How To Make A Sourdough Starter / Homemade Yeast.


Making a sourdough bread requires a sourdough starter. But a sourdough starter can be used for many other things besides a sourdough bread. Just think of it as a yeast replacement. So you can use a sourdough starter for anything from bread to cookies to cakes.

A sourdough starter is wild yeast that you cultivate yourself by mixing water and flour and letting it ferment. Feeding it daily and growing more and more yeast culture. Basically you are cultivating your own yeast.

Wild yeast can be found almost everywhere. It is in your flour and even in the air we breathe. Now what you need to do is just trap this wild yeast and grow it by fermenting it in a container.

As you let the flour and water mixture sit the wild yeast in the flour and in the air will start to eat away at the starches and sugars in the flour. This, in turn, will make the yeast multiply and create gasses which is what makes dough rise or batter.

Making a sourdough starter is quite simple. The only thing that you need to remember is that you have to feed it. Just like a baby. Or as some call it “the monster”.

Now lets get to it!

The Tools You Need

  • Glass jar with lid – preferably one that has a venting function. A mason jar will do just fine.
  • A rubber spatula – for mixing
  • A scale – I would advocate for a scale here. It will help you have more consistent results. Click here to see the scale I use and highly recommend.
  • A large container – This is for your flour blend if you choose to have one.
  • A bowl ( any type of bowl you have will do just fine )
  • Shrinkwrap / Plastic wrap

There are many recommendations on the web about using jars to store the starter in. There is nothing wrong with it but here is a tip:
Use a wide jar for the starter.
It makes it easier to mix the starter, to clean the container and is easier to stack in the refrigerator in a way that saves space.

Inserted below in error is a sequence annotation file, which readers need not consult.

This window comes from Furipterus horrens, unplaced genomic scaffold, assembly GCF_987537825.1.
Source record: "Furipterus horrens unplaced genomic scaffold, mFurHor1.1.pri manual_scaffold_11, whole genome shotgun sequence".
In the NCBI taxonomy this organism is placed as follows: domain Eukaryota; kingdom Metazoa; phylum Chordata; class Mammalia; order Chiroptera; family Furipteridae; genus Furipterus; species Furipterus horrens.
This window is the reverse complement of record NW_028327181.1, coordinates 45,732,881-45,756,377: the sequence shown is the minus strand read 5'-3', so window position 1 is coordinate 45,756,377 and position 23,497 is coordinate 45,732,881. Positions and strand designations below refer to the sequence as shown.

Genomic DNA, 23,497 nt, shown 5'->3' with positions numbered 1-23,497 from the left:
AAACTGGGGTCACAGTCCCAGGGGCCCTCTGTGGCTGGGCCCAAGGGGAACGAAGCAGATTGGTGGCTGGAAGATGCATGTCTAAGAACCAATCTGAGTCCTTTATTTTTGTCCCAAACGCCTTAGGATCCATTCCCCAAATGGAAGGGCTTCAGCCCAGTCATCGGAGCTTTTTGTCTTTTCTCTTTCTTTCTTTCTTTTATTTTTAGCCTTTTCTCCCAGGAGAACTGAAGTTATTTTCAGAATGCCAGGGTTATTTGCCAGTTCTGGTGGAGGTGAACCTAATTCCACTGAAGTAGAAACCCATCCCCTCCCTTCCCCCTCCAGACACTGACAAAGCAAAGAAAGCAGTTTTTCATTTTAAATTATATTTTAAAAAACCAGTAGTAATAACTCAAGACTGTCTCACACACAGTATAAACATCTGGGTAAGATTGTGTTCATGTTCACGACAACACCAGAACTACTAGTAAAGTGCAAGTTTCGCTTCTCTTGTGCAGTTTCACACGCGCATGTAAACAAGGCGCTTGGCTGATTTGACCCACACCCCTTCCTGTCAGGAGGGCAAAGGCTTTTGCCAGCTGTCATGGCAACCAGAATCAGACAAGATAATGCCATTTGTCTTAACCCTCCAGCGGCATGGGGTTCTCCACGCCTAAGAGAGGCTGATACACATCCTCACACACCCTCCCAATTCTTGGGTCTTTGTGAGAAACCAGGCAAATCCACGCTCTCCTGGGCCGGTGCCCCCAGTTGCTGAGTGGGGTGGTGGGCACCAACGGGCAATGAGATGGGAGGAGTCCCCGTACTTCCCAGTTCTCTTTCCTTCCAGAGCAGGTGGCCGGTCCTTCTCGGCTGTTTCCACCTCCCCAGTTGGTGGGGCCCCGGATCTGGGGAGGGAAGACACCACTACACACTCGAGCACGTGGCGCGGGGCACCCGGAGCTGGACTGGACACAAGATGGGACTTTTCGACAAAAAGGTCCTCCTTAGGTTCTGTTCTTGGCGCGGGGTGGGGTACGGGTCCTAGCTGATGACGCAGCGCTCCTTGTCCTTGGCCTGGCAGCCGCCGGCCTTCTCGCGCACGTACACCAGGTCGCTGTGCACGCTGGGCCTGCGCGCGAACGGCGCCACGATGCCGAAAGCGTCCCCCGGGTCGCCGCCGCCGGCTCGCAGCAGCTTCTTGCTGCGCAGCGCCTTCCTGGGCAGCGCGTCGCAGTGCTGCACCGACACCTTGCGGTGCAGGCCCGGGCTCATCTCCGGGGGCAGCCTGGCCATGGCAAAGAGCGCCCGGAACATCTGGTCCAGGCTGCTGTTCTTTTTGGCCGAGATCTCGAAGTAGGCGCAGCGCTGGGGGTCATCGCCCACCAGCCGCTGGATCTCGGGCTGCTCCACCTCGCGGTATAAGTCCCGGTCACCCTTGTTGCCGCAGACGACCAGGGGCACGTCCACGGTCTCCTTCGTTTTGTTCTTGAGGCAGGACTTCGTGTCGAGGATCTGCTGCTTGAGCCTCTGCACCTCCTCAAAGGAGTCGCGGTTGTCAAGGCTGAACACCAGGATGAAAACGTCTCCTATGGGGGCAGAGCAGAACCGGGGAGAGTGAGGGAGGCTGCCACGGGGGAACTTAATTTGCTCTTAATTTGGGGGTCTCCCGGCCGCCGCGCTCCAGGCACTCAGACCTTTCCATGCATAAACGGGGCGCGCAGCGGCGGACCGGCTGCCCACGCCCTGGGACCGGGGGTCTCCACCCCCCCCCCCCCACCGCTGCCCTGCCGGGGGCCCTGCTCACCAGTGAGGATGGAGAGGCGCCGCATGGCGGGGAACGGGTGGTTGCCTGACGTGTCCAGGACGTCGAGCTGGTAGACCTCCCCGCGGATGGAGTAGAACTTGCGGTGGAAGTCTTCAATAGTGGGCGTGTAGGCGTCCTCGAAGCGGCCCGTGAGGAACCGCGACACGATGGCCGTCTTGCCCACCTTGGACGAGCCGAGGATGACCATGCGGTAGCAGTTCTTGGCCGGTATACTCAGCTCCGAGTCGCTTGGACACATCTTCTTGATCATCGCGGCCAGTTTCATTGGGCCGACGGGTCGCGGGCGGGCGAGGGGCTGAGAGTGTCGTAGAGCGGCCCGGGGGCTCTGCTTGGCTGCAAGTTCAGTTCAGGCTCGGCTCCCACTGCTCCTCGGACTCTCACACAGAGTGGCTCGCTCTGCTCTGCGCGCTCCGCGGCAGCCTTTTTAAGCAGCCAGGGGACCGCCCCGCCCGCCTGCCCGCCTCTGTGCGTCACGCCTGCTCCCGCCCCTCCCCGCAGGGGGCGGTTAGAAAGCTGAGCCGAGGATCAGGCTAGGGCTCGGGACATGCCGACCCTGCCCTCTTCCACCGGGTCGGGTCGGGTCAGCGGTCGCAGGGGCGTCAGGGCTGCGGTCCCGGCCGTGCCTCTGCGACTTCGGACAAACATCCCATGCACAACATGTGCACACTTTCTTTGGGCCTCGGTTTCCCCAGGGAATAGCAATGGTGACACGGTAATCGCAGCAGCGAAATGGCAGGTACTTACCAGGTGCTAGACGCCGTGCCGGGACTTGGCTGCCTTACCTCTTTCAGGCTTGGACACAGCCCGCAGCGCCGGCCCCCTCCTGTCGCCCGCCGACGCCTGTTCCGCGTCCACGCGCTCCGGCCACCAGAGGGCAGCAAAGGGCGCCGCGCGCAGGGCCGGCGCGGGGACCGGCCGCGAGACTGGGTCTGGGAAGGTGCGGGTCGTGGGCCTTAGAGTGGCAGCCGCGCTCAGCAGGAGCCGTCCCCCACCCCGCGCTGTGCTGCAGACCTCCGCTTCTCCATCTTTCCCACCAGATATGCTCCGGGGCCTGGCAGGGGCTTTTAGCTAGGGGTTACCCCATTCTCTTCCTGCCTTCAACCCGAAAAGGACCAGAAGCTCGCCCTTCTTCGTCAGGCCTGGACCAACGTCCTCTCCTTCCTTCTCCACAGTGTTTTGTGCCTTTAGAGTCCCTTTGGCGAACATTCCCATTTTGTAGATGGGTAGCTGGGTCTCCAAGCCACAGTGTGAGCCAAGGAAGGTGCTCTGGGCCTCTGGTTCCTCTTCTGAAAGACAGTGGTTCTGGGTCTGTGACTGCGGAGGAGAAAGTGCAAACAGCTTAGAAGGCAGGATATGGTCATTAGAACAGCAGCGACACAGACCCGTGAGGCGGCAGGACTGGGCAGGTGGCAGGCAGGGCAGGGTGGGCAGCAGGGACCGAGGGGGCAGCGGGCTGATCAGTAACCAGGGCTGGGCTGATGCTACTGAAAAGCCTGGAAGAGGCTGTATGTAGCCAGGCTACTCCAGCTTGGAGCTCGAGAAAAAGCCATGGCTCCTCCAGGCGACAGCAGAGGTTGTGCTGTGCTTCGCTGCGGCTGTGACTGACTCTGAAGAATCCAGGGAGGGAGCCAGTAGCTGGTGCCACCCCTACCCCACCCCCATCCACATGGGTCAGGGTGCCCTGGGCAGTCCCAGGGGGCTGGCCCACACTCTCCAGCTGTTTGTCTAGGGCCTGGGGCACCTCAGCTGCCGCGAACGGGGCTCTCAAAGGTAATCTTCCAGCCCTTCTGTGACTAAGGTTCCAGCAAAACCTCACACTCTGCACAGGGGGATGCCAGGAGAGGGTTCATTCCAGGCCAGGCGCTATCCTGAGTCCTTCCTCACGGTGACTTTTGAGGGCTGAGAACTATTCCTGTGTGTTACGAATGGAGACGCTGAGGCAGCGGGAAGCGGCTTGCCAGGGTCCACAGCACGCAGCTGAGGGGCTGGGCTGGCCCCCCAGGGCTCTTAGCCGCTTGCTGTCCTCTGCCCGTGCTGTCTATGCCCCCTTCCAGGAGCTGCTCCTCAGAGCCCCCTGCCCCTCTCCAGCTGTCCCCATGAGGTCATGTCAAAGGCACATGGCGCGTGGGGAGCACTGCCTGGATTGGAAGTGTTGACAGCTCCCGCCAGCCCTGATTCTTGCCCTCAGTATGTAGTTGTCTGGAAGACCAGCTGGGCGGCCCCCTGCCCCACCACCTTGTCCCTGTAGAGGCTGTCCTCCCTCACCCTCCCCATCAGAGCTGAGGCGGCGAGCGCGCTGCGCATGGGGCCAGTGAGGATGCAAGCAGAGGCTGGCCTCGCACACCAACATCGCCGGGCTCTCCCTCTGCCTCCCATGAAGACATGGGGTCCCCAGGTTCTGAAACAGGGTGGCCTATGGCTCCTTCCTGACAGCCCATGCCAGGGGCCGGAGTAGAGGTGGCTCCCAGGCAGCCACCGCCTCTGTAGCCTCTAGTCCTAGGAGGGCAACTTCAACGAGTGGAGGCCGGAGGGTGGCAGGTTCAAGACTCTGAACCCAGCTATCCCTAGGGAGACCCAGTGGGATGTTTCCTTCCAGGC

Ingredients For A Sourdough Starter

  • Your choice of flours to use for the starter. I suggest using a high protein content of 11% or higher sometimes referred to as strong flour ( more about this later )
  • Water – do not use tap water here, get your hands on demoralized water or distilled water ( a bit more on this later )
  • Any type of fruit juice ( This is optional )- Apple, grape or you can even soak some raisins in water the night before. Use fresh natural juice, not FAKE or ARTIFICIAL juice. You can also use some sugar.

Now To The Sourdough Starter Routine

Most recipes for a starter are pretty much identical.
50 grams of flour to 50 grams of water a simple 1: 1 ratio.

After making many sourdough starters I have found that it is better to start with higher water content and then work my way to a 1:1 ratio of flour to water.

If this sounds confusing don’t worry about it. I will give you all the measurments in the step by step below. Trust me. Its really simple.

The question of which flour to use is very individual. Some prefer to use whole wheat organic flour some use rye and some use white flour.

The type of flour you use is a personal preference of taste but if you are new to making a sourdough starter I would suggest to start with 100% bread flour or a high protein flour.

The reason for this is that bread flour has a higher gluten content which will help in these early stages to lighten the mixture with air.

I personally use a 50% bread flour and 50% rye flour blend. I just love the flavor of the Rye flour, it has a more nutty, earthy tone to it. Also, whole flours such as rye and whole wheat will tend to have a more sour flavor to them as well once the starter is fermented well.

Day 1

Do this in the morning.

  • Get a small bowl (like a cereal bowl). using a bowl at first makes it easier to mix as you are starting out with a small quantity.
  • mix 30 grams of flour with 45 grams of water or natural juice (preferably the juice). If you do not have any juice you can add a pinch of sugar to the water. Using juice will help to speed up the fermentation process but it is not a must.
  • Cover with shrinkwrap
  • Puncher a few holes in the shrinkwrap/plastic wrap using a toothpick.
  • Store it in a dark place at room temperature.
  • After about 8 hours give the starter a mix and cover again.
  • Now sit there and wait for it until the next day – you literally have to sit beside your starter and comfort it πŸ™‚ It’s your baby after all.

The texture of this stater at this point should be about the same as a pancake batter- kind of on the watery side

Day 2